An estimated 10-20 thousand people descended onto the streets of Belfast city centre this afternoon to show their support for introducing marriage equality to Northern Ireland.
The crowds, including some recognisable faces such as Snow Patrol’s Gary Lightbody, gathered outside the University of Ulster Art College near Saint Anne’s Cathedral before marching to Belfast City Hall earlier today.
Many coaches also arrived from locations across the North and South of Ireland and beyond to support the march and rally which was jointly organised by The Rainbow Project, Amnesty International and The Irish Congress of Trade Unions.
Last month’s historic referendum on marriage equality in the South has propelled Northern Ireland’s own marriage equality ambitions. The sensational landslide victory for equality in the Republic of Ireland has motivated even more people to get involved in standing up for their rights.
Furthermore people are coming to the realisation that Northern Ireland is now isolated in Western Europe for its total disregard for the rights of LGBT+ citizens.
Backing for marriage equality is at an all time high in the province. A recent Belfast Telegraph poll put support for the legislation at as a high as 85%, Tyrone based newspaper The Ulster Herald found support was as high as 84.1%.
Amnesty International was one of the organisers of the march.
Northern Ireland Programme Director for the organisation, Patrick Corrigan, said:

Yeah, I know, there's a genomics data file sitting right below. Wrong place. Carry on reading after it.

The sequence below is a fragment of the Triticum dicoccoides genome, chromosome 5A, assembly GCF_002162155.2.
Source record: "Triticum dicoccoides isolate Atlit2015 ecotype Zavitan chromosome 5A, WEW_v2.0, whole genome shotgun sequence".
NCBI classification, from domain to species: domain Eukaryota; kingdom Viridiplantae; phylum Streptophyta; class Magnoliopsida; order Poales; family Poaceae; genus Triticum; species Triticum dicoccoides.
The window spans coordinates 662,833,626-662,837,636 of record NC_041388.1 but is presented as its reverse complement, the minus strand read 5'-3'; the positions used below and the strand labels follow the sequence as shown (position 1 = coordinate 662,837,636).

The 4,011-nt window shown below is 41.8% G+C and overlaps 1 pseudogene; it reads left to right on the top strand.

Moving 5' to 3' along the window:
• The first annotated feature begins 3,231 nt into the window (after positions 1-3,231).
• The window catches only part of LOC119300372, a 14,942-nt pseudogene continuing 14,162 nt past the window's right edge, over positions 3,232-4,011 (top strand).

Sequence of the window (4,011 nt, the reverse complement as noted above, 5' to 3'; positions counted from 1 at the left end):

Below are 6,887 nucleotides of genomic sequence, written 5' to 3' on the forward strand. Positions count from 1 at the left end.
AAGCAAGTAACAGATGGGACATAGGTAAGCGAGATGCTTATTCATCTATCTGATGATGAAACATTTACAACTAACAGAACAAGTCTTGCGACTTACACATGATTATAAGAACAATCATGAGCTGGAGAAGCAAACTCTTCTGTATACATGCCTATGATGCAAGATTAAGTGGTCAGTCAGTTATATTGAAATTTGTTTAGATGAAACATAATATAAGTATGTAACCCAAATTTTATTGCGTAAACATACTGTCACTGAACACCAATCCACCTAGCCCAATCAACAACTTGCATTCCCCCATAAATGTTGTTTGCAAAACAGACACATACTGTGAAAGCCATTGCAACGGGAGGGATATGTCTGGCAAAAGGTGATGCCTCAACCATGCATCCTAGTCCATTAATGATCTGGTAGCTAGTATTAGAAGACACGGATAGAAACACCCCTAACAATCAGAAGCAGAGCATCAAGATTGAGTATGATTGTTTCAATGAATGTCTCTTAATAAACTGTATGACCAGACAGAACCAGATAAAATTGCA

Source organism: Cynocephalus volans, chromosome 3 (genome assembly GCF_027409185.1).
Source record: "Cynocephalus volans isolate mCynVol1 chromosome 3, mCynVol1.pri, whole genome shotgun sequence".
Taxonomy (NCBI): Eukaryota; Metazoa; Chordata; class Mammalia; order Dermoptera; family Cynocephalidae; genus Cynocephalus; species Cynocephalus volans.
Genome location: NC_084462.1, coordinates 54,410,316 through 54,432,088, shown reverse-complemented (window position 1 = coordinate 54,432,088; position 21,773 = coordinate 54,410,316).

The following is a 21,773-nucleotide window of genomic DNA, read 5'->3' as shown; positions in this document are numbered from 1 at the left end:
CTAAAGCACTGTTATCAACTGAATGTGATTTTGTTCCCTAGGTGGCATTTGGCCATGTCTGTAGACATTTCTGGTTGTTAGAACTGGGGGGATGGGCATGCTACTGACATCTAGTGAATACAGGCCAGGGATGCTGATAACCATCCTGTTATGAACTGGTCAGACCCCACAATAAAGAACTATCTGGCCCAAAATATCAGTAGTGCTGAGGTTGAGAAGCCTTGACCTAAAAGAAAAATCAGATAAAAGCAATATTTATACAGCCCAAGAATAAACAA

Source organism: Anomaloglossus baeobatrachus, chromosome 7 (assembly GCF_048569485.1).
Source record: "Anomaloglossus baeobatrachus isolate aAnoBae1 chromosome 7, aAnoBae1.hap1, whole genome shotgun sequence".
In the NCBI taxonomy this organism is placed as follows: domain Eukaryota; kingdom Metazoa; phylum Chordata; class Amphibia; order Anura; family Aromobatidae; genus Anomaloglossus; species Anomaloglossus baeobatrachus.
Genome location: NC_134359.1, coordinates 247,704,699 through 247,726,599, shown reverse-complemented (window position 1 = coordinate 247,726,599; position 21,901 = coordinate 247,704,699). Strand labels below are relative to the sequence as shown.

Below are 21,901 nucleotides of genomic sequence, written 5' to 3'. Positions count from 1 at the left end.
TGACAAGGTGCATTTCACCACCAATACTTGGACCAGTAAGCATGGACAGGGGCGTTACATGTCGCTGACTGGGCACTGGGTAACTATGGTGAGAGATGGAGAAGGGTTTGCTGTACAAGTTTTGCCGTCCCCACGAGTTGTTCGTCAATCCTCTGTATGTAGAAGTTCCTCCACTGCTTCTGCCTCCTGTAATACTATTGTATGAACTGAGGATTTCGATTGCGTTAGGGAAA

“Northern Ireland is now the last bastion of discrimination against gay people in these islands.
“Northern Ireland’s discriminatory laws are a badge of shame – not to be worn by the people of Northern Ireland, a majority of whom support same-sex marriage, but by those politicians who oppose equal treatment for the LGBTI community.
“The Northern Ireland Executive should waste no more time in fulfilling its first duty to its people – to ensure that none are treated as second-class citizens.”
He continued: “People in Northern Ireland are sick of living in a discriminatory backwater for gay people.
“Most people here want to live in a country where such discrimination is consigned to the dustbin of history.
“They want to live in a place where all citizens are guaranteed equal rights and equal opportunities – that’s the message of the march for equality.”
It could now be left to the courts to bring the North up to date with the rest of Ireland and the UK after a gay Northern Irish couple, who recently got married in England, launched a legal effort in January to have their marriage recognised in the North.
Unionists have also rejected several proposals from Stormont Deputy First Minister Martin McGuinness earlier this year to hold a referendum on the issue similar to the Republic.
The Northern Ireland Assembly rejected a motion calling for the introduction of gay marriage, after debating the issue for a fourth time earlier this year. The DUP have used a petition of concern to veto the vote each and every time to ensure the result is a forgone conclusion.
Current celebrity supporters of the campaign include Olympic boxer Paddy Barnes, singers Brian Kennedy, Gary Lightbody and Bronagh Gallagher and actress Nuala McKeever.
Singer Bronagh Gallagher, supported by Quire, Belfast’s LGBT choir, performed at Belfast City Hall after the march.